Most members of the Working Committee, the policy making body of the country's main opposition United National Party (UNP), were perhaps asleep late Tuesday night when orders went out to move heavy rollers, asphalt pavers and other road construction machinery before dawn the next day opposite Siri Kotha, the party headquarters at Pita-Kotte.
“Thaaththa,” Bindu Udagedera asked, “what is happening to the Green party?”
“I wish I could answer that question, Bindu…” Bindu’s father Percy said.
“Why do you say that, thaaththa?” Bindu wanted to know.
Remittances of Sri Lankans working abroad have assumed a huge importance to the Sri Lankan economy. The significance of remittances from outmigration to Sri Lanka’s balance of payments and the economy is of such a magnitude that I have described the contemporary Sri Lankan economy as a ‘remittance-dependent economy’.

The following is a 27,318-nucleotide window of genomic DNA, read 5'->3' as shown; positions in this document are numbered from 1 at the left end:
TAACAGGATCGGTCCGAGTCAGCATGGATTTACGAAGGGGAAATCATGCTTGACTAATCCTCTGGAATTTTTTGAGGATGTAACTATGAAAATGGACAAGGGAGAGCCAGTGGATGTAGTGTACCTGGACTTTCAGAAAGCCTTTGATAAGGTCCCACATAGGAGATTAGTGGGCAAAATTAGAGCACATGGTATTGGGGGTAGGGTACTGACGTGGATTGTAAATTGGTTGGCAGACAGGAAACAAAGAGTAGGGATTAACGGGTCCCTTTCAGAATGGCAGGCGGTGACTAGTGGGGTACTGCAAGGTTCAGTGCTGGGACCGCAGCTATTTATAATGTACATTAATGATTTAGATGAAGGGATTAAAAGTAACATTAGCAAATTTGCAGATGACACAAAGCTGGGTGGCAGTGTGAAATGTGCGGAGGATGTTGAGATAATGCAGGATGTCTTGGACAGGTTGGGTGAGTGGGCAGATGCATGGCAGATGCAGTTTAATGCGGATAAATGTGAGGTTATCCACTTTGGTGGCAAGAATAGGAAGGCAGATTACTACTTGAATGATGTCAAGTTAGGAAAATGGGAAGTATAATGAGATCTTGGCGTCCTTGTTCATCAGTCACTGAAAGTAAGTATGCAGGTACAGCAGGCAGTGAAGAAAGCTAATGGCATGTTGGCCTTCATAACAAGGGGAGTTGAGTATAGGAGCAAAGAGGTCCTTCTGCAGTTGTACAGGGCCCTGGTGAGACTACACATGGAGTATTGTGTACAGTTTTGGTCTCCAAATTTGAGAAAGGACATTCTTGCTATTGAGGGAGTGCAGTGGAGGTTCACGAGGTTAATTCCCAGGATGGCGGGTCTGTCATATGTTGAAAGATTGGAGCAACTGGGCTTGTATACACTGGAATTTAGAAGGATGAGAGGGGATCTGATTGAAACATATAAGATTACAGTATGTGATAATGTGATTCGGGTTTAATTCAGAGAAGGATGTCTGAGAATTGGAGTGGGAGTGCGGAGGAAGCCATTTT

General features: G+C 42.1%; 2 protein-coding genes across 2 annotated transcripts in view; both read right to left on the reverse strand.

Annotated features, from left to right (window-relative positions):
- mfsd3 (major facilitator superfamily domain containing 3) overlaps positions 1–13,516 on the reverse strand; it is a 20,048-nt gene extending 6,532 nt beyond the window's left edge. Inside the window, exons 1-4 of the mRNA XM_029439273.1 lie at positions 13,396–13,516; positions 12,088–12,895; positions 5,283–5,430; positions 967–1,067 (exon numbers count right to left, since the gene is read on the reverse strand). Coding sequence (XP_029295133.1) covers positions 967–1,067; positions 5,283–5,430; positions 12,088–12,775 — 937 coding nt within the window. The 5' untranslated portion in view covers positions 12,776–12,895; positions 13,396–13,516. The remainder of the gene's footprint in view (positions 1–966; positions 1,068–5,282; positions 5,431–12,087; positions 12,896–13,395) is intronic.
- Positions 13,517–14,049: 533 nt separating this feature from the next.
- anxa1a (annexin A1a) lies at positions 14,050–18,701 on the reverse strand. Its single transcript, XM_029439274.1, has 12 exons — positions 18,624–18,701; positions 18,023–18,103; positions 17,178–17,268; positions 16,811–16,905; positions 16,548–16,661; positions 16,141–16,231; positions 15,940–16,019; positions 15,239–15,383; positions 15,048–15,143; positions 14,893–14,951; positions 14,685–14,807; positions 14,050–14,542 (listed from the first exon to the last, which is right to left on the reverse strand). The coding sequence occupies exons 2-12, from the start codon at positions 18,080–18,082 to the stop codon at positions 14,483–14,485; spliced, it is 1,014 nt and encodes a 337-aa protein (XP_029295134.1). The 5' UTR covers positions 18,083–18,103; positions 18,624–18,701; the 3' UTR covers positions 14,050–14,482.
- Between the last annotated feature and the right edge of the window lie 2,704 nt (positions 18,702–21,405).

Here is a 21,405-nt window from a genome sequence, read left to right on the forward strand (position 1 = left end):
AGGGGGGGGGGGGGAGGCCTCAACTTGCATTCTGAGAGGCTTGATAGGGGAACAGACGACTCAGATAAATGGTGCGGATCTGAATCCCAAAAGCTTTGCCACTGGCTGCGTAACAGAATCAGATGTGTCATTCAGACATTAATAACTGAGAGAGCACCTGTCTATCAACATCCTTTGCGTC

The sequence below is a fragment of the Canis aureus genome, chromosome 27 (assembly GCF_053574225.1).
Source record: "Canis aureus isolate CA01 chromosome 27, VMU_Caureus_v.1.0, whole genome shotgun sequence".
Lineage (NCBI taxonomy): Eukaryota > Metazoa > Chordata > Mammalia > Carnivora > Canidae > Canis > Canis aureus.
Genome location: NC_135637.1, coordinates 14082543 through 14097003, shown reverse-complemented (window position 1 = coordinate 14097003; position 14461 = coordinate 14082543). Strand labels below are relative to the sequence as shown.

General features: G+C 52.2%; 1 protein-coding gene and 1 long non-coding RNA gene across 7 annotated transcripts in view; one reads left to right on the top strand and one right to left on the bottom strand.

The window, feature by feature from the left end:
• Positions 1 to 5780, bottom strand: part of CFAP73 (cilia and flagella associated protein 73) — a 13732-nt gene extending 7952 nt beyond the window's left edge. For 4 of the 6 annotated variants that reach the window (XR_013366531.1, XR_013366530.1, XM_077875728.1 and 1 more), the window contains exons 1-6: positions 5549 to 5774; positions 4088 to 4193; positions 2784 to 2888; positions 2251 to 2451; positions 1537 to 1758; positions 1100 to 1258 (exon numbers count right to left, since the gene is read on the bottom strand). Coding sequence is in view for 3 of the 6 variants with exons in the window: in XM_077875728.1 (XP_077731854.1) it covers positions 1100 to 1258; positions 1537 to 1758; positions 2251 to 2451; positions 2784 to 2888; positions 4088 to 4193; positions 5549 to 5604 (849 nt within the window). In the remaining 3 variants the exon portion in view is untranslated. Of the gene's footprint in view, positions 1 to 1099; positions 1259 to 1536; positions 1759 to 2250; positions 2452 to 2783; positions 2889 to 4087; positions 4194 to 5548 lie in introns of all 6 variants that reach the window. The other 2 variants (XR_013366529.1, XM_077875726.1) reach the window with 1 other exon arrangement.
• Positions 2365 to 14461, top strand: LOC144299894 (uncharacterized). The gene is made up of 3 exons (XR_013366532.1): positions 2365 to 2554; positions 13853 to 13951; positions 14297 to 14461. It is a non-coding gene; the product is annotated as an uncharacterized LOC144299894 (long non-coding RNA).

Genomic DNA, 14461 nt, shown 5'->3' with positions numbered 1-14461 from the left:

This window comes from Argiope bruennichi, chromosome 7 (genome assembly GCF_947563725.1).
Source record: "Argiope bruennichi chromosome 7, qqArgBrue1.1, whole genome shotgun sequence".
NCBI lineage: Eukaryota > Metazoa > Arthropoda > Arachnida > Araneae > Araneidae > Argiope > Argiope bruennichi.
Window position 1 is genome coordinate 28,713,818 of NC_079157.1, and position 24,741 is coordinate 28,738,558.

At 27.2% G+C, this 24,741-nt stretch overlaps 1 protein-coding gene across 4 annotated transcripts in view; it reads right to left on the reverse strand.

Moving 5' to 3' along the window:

On a clear day, the waters off the eastern coast of Sri Lanka, abutting villages such as Panama and those further interior including Kumana, are of such a brilliant blue as to dazzle the eye. Set against soaring rock cliffs and sparkling white sand dunes, the scene is reminiscent out of the pages of a story book, with the pirate ship just about to round the cove.
The news about a young pilot recruited due to his close filial connections in a state arm has become the subject of serious concern.
Just weeks earlier, after he had been put through a number of operational phases, it was discovered during the periodic routine medical check that he had a heart murmur.
The scene: Ranil at the headquarters of the Disunited National Party (DNP) with Ravi and Tissa.
Ranil: “I say Tissa where are all these people – don’t they know there is a DNP Working Committee meeting today?
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